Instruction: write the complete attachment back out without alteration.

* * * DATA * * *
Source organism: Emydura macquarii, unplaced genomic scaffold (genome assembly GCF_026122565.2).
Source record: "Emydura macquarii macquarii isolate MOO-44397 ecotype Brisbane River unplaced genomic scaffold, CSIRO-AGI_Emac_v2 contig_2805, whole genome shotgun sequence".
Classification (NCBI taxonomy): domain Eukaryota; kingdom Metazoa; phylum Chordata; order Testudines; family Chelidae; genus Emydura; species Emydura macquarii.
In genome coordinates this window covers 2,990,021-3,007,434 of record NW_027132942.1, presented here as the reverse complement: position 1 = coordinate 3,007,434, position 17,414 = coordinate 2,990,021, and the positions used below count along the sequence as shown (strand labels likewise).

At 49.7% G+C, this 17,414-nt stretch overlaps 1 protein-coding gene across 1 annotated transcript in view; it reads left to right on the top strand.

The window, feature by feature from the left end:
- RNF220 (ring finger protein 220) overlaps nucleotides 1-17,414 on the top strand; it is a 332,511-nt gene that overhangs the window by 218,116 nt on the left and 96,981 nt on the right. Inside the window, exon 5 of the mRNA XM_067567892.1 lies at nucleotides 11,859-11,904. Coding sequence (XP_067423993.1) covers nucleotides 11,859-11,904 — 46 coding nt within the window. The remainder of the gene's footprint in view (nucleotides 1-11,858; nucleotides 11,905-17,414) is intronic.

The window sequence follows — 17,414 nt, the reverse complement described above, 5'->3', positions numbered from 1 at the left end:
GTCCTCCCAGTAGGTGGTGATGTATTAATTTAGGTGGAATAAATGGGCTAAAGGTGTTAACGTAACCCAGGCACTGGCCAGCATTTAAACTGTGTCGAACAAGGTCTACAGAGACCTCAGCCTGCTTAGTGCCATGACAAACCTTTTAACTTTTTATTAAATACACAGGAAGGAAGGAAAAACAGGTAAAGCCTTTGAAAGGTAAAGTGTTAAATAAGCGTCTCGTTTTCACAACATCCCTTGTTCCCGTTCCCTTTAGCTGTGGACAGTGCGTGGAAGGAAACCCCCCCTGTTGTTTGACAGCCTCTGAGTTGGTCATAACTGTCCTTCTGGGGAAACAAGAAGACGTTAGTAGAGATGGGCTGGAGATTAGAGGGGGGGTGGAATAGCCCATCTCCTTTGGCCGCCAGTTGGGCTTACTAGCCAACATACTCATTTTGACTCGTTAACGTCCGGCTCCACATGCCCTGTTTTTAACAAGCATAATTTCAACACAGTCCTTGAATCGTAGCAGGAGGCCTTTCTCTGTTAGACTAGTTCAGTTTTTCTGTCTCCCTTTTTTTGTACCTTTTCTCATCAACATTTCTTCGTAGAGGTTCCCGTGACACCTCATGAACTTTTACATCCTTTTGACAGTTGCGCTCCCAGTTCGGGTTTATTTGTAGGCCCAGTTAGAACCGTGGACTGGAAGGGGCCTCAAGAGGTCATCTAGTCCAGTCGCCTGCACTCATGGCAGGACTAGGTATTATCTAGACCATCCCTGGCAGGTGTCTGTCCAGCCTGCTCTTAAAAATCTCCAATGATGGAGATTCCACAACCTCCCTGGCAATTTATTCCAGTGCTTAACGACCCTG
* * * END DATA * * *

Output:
Source organism: Emydura macquarii, unplaced genomic scaffold (genome assembly GCF_026122565.2).
Source record: "Emydura macquarii macquarii isolate MOO-44397 ecotype Brisbane River unplaced genomic scaffold, CSIRO-AGI_Emac_v2 contig_2805, whole genome shotgun sequence".
Classification (NCBI taxonomy): domain Eukaryota; kingdom Metazoa; phylum Chordata; order Testudines; family Chelidae; genus Emydura; species Emydura macquarii.
In genome coordinates this window covers 2,990,021-3,007,434 of record NW_027132942.1, presented here as the reverse complement: position 1 = coordinate 3,007,434, position 17,414 = coordinate 2,990,021, and the positions used below count along the sequence as shown (strand labels likewise).

At 49.7% G+C, this 17,414-nt stretch overlaps 1 protein-coding gene across 1 annotated transcript in view; it reads left to right on the top strand.

The window, feature by feature from the left end:
- RNF220 (ring finger protein 220) overlaps nucleotides 1-17,414 on the top strand; it is a 332,511-nt gene that overhangs the window by 218,116 nt on the left and 96,981 nt on the right. Inside the window, exon 5 of the mRNA XM_067567892.1 lies at nucleotides 11,859-11,904. Coding sequence (XP_067423993.1) covers nucleotides 11,859-11,904 — 46 coding nt within the window. The remainder of the gene's footprint in view (nucleotides 1-11,858; nucleotides 11,905-17,414) is intronic.

The window sequence follows — 17,414 nt, the reverse complement described above, 5'->3', positions numbered from 1 at the left end:
GTCCTCCCAGTAGGTGGTGATGTATTAATTTAGGTGGAATAAATGGGCTAAAGGTGTTAACGTAACCCAGGCACTGGCCAGCATTTAAACTGTGTCGAACAAGGTCTACAGAGACCTCAGCCTGCTTAGTGCCATGACAAACCTTTTAACTTTTTATTAAATACACAGGAAGGAAGGAAAAACAGGTAAAGCCTTTGAAAGGTAAAGTGTTAAATAAGCGTCTCGTTTTCACAACATCCCTTGTTCCCGTTCCCTTTAGCTGTGGACAGTGCGTGGAAGGAAACCCCCCCTGTTGTTTGACAGCCTCTGAGTTGGTCATAACTGTCCTTCTGGGGAAACAAGAAGACGTTAGTAGAGATGGGCTGGAGATTAGAGGGGGGGTGGAATAGCCCATCTCCTTTGGCCGCCAGTTGGGCTTACTAGCCAACATACTCATTTTGACTCGTTAACGTCCGGCTCCACATGCCCTGTTTTTAACAAGCATAATTTCAACACAGTCCTTGAATCGTAGCAGGAGGCCTTTCTCTGTTAGACTAGTTCAGTTTTTCTGTCTCCCTTTTTTTGTACCTTTTCTCATCAACATTTCTTCGTAGAGGTTCCCGTGACACCTCATGAACTTTTACATCCTTTTGACAGTTGCGCTCCCAGTTCGGGTTTATTTGTAGGCCCAGTTAGAACCGTGGACTGGAAGGGGCCTCAAGAGGTCATCTAGTCCAGTCGCCTGCACTCATGGCAGGACTAGGTATTATCTAGACCATCCCTGGCAGGTGTCTGTCCAGCCTGCTCTTAAAAATCTCCAATGATGGAGATTCCACAACCTCCCTGGCAATTTATTCCAGTGCTTAACGACCCTG